And, of course, surviving entire weekends on Maggi, and developing a liking for the oddest food combinations - think biscuit-chutney and salad crackers. Goes without saying that when you run out of said culinary oddities too, you learn to walk brazenly into the neighbouring room - never mind that it is 3 a.m. and they're lost in the dreamless - and ask if they have any.

You learn that it is good to share - not just books and the occasional sweater, but also what you're going through. Funny happenings during the day become funnier when shared that night; good things become better. And no matter how severe the heartbreak, or how lousy the day - it will still stand a very bleak chance against the kind of comfort a conversation with the right people can provide. Life teaches you - on its own - exactly how easy or serious you need to take it. Also how easy, or seriously, you need to take yourself.

Anyway, so as I was saying, the whole idea of living all alone here seemed like yet another experiment, and I was more than keen to get started. It hasn't been smooth, truth be told. Maybe it's a combination of factors, maybe it's just me...but it can get lonely here sometimes. Having said that, I wouldn't give up this sense of freedom and space for anything. I do, however, reminisce about Rez, K-14/20, L-7/3 and 32 U.B. more than often.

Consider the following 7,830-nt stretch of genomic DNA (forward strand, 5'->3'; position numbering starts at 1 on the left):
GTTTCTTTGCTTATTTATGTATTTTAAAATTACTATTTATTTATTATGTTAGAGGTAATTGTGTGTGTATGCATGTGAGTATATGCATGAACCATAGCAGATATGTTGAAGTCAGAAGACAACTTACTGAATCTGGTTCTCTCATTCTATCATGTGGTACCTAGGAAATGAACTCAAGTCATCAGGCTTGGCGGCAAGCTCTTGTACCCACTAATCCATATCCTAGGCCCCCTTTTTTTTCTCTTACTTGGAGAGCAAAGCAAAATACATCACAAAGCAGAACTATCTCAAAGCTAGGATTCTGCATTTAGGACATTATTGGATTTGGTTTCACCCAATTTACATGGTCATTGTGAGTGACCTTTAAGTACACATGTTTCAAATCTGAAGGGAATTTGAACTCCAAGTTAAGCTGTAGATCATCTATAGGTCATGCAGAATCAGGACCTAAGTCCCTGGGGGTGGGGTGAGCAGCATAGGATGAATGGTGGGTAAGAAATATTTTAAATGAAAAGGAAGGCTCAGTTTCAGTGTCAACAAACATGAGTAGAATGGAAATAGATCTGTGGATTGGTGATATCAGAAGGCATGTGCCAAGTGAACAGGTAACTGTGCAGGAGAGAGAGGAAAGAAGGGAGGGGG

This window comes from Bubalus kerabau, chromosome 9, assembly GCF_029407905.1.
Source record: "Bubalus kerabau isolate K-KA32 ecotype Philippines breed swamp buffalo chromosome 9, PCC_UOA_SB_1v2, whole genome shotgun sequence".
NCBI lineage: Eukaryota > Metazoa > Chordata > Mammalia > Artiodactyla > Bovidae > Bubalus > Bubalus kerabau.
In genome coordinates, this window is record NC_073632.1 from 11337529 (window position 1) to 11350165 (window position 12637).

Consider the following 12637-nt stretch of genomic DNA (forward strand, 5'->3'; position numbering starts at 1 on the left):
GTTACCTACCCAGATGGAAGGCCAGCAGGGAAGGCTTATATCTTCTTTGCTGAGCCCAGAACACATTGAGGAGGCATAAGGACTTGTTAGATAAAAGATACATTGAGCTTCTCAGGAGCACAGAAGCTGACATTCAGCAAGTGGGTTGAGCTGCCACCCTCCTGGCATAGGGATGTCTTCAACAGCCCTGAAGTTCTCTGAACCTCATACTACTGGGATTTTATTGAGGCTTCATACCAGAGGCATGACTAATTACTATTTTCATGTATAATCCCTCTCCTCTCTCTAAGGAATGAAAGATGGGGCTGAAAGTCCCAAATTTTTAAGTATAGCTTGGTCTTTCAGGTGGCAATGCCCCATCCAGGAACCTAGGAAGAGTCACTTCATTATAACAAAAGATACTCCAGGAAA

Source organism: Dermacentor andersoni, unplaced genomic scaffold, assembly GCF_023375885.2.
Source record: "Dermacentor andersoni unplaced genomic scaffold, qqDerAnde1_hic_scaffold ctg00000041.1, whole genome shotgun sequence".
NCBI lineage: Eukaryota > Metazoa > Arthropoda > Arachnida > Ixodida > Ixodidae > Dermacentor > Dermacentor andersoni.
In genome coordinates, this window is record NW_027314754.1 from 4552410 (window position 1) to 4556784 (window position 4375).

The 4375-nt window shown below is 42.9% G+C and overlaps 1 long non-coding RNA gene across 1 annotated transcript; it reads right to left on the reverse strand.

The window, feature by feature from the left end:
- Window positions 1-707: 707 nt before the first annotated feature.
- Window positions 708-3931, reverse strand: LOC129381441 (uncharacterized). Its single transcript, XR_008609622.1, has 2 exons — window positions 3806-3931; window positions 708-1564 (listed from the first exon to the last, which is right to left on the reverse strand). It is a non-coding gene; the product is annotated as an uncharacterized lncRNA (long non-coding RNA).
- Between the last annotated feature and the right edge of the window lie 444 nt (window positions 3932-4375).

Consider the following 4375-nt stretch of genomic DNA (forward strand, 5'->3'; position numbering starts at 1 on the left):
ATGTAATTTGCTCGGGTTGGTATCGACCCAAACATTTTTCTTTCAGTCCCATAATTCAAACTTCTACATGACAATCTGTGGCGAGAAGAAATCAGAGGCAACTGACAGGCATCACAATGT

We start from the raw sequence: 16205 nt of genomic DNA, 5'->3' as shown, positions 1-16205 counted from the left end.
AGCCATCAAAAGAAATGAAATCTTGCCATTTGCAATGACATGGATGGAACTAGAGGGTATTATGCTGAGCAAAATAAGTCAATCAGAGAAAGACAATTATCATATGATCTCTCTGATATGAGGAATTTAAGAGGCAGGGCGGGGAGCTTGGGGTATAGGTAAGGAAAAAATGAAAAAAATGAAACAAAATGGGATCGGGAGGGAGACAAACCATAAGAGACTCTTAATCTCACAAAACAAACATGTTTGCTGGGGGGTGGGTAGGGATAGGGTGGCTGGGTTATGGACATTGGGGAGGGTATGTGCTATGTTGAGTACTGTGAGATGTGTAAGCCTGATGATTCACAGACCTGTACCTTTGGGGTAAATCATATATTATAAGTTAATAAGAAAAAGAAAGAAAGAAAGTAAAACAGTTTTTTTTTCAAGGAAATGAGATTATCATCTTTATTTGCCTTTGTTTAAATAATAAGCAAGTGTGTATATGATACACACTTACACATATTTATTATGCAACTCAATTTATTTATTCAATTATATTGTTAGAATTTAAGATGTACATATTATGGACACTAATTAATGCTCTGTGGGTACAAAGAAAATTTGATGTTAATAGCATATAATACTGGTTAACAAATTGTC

And so, this is for all the women I have shared rooms with. I'll probably also write, at some other time, about the women who weren't roommates, but who I lived with nevertheless, and about what each place means to me...but for now, here's what I'll always remember each of my roommates for -

TP, for empathizing with me - we were both, after all, confused, hassled girls trying to figure our way about 8:40s, bad breakfasts and worse lunches, and terrifying seniors.